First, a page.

Excerpt from The Adventures of Tom Sawyer
by Mark Twain
In this book, readers learn that Tom Sawyer likes a girl named Becky Thatcher; however, they have an argument and are not speaking to each other. Tom becomes concerned when Becky stops coming to school. Eventually, much to Tom’s delight, Becky comes back to school. Tom starts to show off because he desperately wants Becky to notice him, but he is stunned when Becky says, "Mf! some people think they’re mighty smart— always showing off!"
Tom is embarrassed and heartbroken and thinks no one loves him, so he decides to run away from home and become a pirate. Tom talks his friends, Joe Harper and Huckleberry Finn, into running away with him. They decide to raft down the river to Jackson Island and begin their pirate adventure. Now read what happens next.
1. When Tom awoke in the morning, he wondered where he was. He sat up and rubbed his eyes and looked around. Then he comprehended. It was the cool gray dawn, and there was a delicious sense of repose and peace in the deep pervading calm and silence of the woods. Not a leaf stirred; not a sound obtruded upon great Nature’s meditation. Beaded dewdrops stood upon the leaves and grasses. A white layer of ashes covered the fire, and a thin blue breath of smoke rose straight into the air. Joe and Huck still slept.
2. Tom stirred up the other pirates and they all clattered away with a shout, and in a minute or two were stripped and chasing after and tumbling over each other in the shallow limpid water of the white sandbar. They felt no longing for the little village sleeping in the distance beyond the majestic waste of water. A vagrant current or a slight rise in the river had carried off their raft, but this only gratified them, since its going was something like burning the bridge between them and civilization.
3. For some time, now, the boys had been dully conscious of a peculiar sound in the distance, just as one sometimes is of the ticking of a clock which he takes no distinct note of. But now this mysterious sound became more pronounced, and forced a recognition. . .
4. "What is it!" exclaimed Joe, under his breath.
5. "I wonder," said Tom in a whisper.
6. "’Tain’t thunder," said Huckleberry, in an awed tone, "becuz thunder—"
7. "Hark!" said Tom. "Listen—don’t talk."
8. They waited a time that seemed an age, and then the same muffled boom troubled the solemn hush.
9. "Let’s go and see."
10. They sprang to their feet and hurried to the shore toward the town. They parted the bushes on the bank and peered out over the water. The little steam ferry-boat was about a mile below the village, drifting with the current. Her broad deck seemed crowded with people. There were a great many skiffs rowing about or floating with the stream in the neighborhood of the ferryboat, but the boys could not determine what the men in them were doing. Presently a great jet of white smoke burst from the ferryboat’s side, and as it expanded and rose in a lazy cloud, that same dull throb of sound was borne to the listeners again.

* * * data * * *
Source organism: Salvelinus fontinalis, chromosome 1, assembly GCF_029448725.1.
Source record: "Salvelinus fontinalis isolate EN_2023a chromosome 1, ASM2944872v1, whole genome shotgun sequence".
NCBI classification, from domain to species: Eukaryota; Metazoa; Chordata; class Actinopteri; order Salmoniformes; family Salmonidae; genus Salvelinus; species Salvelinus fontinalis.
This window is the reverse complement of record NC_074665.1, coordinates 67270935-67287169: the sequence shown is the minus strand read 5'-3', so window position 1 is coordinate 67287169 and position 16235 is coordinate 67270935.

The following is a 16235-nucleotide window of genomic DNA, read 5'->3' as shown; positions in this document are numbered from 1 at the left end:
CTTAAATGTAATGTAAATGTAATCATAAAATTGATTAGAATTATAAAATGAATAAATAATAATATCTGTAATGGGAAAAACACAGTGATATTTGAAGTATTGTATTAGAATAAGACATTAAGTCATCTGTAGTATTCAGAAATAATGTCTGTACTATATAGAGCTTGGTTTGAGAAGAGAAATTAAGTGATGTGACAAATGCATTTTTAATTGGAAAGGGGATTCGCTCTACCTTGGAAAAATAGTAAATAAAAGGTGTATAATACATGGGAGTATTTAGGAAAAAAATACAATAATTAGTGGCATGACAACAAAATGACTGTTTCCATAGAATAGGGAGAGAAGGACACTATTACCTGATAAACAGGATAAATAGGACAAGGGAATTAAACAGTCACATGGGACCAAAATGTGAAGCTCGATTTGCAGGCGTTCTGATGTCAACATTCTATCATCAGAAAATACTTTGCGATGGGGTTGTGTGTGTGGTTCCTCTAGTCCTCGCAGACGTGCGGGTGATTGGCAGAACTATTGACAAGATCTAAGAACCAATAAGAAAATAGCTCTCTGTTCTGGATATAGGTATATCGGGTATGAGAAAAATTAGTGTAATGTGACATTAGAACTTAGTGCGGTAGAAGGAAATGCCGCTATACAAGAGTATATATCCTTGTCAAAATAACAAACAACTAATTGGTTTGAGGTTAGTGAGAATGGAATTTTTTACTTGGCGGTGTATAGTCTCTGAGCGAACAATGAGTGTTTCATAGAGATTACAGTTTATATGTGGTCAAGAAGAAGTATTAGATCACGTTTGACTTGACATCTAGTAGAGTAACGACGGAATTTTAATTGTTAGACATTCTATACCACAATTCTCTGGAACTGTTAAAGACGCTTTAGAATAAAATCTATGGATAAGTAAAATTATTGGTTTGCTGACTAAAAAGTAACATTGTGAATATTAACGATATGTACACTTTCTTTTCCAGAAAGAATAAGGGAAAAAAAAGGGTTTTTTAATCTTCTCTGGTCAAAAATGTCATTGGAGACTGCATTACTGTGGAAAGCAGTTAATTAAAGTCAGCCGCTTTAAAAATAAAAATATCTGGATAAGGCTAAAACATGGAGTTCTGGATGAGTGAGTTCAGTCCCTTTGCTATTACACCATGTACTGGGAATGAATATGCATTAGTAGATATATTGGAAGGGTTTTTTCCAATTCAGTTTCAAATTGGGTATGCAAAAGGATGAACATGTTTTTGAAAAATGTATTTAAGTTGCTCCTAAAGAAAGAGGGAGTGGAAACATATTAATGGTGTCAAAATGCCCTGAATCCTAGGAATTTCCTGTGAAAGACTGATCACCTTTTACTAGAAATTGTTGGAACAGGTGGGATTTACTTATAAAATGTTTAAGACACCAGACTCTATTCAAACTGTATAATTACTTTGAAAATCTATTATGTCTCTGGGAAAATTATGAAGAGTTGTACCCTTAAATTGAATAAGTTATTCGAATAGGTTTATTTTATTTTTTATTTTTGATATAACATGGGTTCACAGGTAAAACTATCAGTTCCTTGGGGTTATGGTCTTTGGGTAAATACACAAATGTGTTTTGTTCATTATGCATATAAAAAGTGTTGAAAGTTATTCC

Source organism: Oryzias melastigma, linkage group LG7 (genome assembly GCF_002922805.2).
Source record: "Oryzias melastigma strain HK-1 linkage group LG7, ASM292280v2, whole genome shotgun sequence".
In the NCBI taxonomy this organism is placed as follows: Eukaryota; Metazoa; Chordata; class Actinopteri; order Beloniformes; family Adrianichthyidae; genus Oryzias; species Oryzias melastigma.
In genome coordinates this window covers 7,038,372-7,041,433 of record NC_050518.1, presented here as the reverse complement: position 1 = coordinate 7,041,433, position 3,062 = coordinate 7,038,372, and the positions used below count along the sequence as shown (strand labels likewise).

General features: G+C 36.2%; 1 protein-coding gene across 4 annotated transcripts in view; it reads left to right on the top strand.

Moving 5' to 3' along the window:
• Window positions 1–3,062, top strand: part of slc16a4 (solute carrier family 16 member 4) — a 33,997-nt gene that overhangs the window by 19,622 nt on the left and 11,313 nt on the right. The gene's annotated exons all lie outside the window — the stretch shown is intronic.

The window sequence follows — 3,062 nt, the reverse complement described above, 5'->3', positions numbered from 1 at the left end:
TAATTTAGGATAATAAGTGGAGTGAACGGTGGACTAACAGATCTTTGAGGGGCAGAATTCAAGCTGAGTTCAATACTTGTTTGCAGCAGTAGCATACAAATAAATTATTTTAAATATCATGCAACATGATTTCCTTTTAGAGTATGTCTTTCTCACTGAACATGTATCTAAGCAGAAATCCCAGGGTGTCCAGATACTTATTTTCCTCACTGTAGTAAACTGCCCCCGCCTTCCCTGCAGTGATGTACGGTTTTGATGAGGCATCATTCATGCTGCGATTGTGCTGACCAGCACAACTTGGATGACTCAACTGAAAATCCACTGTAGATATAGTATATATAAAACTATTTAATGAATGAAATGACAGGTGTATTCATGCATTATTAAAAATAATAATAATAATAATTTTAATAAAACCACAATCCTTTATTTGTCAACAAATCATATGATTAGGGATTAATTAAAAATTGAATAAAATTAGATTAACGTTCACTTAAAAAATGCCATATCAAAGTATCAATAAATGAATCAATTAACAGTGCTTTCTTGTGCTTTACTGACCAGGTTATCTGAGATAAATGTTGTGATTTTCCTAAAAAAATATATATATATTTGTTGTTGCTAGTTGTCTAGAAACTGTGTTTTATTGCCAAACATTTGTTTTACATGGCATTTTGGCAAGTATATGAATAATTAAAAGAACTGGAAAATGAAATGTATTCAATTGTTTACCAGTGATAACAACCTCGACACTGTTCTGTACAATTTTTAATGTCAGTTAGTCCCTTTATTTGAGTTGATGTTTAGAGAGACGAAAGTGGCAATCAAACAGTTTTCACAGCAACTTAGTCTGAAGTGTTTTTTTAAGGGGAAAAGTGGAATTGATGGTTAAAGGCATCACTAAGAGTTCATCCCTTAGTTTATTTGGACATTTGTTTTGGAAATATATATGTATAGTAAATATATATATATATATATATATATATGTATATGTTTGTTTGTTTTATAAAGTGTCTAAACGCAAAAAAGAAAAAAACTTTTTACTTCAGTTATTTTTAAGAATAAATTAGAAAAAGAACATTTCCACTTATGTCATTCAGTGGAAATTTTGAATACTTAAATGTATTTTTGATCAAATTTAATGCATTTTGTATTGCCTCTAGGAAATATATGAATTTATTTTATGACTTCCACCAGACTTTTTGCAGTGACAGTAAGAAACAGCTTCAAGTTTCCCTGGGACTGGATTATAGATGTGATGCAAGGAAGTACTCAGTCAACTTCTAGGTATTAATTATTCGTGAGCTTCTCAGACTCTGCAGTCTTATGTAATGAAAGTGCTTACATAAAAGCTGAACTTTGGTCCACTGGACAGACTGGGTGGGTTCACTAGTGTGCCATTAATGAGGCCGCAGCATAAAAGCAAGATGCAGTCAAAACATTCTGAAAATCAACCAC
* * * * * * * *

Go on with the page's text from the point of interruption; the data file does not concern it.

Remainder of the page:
11. I know now!" exclaimed Tom; "somebody’s drownded!"
12. The boys still listened and watched. Presently a revealing thought flashed through Tom’s mind, and he exclaimed:
13. "Boys, I know who’s drownded—it’s us!"
14. They felt like heroes in an instant. Here was a gorgeous triumph; they were missed; they were mourned; hearts were breaking on their account; tears were being shed; accusing memories of unkindness to these poor lost lads were rising up, and unavailing regrets and remorse were being indulged; and best of all, the departed were the talk of the whole town, and the envy of all the boys, as far as this dazzling notoriety was concerned. This was fine. It was worth while to be a pirate, after all.
15. A few minutes later Tom was in the shoal water of the bar, wading toward the Illinois shore. Shortly before ten o’clock he came out into an open place opposite the village . . . He flew along unfrequented alleys, and shortly found himself at his aunt’s back fence. . . Tom went to the door and began to softly lift the latch; then he pressed gently and the door yielded a crack.
16. "What makes the candle blow so?" said Aunt Polly. Tom hurried up. "Why, that door’s open, I believe. Why, of course it is. No end of strange things now. Go ’long and shut it, Sid."
17. Tom disappeared under the bed just in time. He lay and "breathed" himself for a time, and then crept to where he could almost touch his aunt’s foot.
18. "But as I was saying," said Aunt Polly, "he warn’t bad, so to say—only mischeevous. Only just giddy, and harum-scarum, you know. He warn’t any more responsible than a colt. He never meant any harm, and he was the best-hearted boy that ever was"—and she began to cry. . .
19. He went on listening, and gathered by odds and ends that it was conjectured at first that the boys had got drowned while taking a swim . . . Mrs. Harper gave a sobbing goodnight and turned to go. Then with a mutual impulse the two bereaved women flung themselves into each other’s arms and had a good, consoling cry, and then parted. Aunt Polly was tender far beyond her wont, in her goodnight to Sid and Mary. Sid snuffled a bit and Mary went off crying with all her heart.
20. Aunt Polly knelt down and prayed for Tom so touchingly, so appealingly, and with such measureless love in her words and her old trembling voice, that he was weltering in tears again, long before she was through . . . But at last she was still, only moaning a little in her sleep . . . Then he bent over and kissed the faded lips, and straightway made his stealthy exit, latching the door behind him.